by alex lowe

“words are important and powerful because they tell people certain things. language is the tool of love and the weapon of hatred at the same time.”

on june 21, 2010 – my first day of teaching my first english class during my first summer at student u – jessica, one of my sixth graders, wrote these words on a sticky note.  she was right.

the english language is made up of just 26 letters that can make 44 individual sounds, or phonemes.  spanish?  27 letters and 24 phonemes.  think about that – it is truly incredible.  we take these minimal resources – sporadic squiggles on a piece of paper and a strikingly small number of isolated sounds – and we turn them into words.  we manipulate a maximum of 44 sounds and move them around like puzzle pieces to form infinite thoughts, infinite opinions, infinite identities, infinite questions, and infinite answers.

words are amazing.

and especially right now, i believe that words matter.

whether typed in 140 characters on twitter or being shouted from the mouths of marching people, whether written eloquently on official court documents or casually spoken amongst friends in lunchtime conversations, there is no doubt that words – now more than ever – are not just important, but powerful.  we are surrounded and inundated by words carrying piercing power – as a tool of love, yes, but increasingly as a weapon of hatred.

the question, then, is not if words have power – they do.  the question for us is, what will we do with this power?

because perhaps the most important thing to know about words –  after we know that they are powerful – is that we are each owners of our words, and though some may try to silence them, our words cannot be taken from us.  my words are my words and you cannot take them from me, and your words are your words and i cannot take them from you. in times where we may feel like we do not have control over much, we must cling to the fact that words are power, and we all have words.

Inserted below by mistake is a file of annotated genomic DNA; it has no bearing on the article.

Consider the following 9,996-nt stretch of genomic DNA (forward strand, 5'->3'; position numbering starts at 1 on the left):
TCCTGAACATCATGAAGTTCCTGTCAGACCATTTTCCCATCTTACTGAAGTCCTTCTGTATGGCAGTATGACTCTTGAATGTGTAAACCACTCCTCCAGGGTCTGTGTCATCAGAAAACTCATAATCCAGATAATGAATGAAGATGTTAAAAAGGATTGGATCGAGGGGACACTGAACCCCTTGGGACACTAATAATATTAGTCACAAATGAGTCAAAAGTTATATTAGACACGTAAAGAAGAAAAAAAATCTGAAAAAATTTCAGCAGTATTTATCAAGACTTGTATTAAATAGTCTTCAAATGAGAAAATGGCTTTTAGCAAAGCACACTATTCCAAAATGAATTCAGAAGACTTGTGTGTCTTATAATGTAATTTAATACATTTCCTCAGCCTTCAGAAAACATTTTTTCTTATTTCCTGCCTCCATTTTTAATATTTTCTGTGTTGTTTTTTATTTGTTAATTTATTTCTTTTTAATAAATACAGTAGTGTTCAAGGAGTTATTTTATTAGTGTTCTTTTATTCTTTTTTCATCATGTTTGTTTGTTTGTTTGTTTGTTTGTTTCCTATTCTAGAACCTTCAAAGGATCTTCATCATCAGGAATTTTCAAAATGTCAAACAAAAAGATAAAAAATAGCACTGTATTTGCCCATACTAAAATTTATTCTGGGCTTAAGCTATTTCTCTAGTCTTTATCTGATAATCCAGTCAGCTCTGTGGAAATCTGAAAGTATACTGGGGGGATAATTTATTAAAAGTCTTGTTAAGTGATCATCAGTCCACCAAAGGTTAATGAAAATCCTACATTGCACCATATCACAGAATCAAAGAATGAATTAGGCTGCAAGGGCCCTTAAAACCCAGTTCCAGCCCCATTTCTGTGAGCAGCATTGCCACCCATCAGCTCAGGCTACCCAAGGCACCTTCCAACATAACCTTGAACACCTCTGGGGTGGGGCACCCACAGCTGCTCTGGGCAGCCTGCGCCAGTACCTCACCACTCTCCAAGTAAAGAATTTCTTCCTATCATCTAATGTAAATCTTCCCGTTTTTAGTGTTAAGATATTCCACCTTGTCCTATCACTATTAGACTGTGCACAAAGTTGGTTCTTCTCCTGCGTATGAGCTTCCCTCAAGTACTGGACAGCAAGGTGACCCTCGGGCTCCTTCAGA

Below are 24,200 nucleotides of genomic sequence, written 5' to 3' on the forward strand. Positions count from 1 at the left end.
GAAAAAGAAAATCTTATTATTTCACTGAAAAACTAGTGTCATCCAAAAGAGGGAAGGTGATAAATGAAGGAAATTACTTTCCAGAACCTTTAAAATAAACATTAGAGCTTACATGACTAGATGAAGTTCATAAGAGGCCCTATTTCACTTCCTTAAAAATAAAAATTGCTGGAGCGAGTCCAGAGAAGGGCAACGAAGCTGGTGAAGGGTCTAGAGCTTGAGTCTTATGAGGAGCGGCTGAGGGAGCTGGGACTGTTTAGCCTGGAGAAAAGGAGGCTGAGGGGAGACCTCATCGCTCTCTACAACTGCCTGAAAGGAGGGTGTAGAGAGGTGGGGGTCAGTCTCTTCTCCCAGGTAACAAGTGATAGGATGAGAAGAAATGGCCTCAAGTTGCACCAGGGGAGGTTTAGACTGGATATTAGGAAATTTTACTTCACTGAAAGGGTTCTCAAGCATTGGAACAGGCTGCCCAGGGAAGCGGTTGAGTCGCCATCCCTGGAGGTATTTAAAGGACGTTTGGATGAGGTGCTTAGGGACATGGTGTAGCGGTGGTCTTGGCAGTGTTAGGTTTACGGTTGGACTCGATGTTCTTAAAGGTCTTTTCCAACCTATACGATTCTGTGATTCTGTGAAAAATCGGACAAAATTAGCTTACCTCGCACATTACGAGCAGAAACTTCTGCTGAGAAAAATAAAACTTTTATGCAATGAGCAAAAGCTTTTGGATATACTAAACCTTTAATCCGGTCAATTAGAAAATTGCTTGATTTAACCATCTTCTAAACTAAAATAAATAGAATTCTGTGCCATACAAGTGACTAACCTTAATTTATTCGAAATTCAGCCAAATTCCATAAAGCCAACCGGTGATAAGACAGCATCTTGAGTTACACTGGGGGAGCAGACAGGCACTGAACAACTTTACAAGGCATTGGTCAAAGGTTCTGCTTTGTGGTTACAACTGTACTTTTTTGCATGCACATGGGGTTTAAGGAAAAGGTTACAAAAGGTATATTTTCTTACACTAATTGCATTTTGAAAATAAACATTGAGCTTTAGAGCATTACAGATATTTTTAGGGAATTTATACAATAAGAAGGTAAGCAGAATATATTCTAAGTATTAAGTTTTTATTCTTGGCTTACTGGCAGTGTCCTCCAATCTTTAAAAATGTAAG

so – what does it look like to use the power of our words responsibly?  for that, i do not have an answer for you – we are different people with different brains in different situations.  and while i cannot give you answers, i can give you two questions to consider:

1. what would happen if we went through our days knowing that every word we think or utter or write or tweet or share holds power?  the power to build up, the power to tear down; the power to amplify, the power to silence; the power to condone, the power to challenge; the power to build empathy, the power to bend the arc of the moral universe one step closer to justice?

2. what if we each looked at our own little patch of the world and considered what it means to use words as a tool of love there?  what does that look like for you? is it writing your words?  is it sharing them for the first time?  is it speaking them in the face of fear or disagreement?  is it silencing your own words so that someone else’s may be heard?  what does it mean to use words to amplify messages of love and negate messages of hate in the small moments and minutes of your life?

because the truth is that your words have power and they matter. and while senate rules or systemic racism or people you encounter may temporarily silence them, they are yours, they cannot be taken from you, and they deserve to be heard.  i am in a position of privilege to get to share mine here, freely, in a public space, in all lowercase letters (just the way i like it) – but your words are just as important as mine.  if you need someone to hear them, student u is here.  my email address is alex.lowe@studentudurham.org.  i have a keyboard of 26 letters and 44 sounds, and i’ll email you back.


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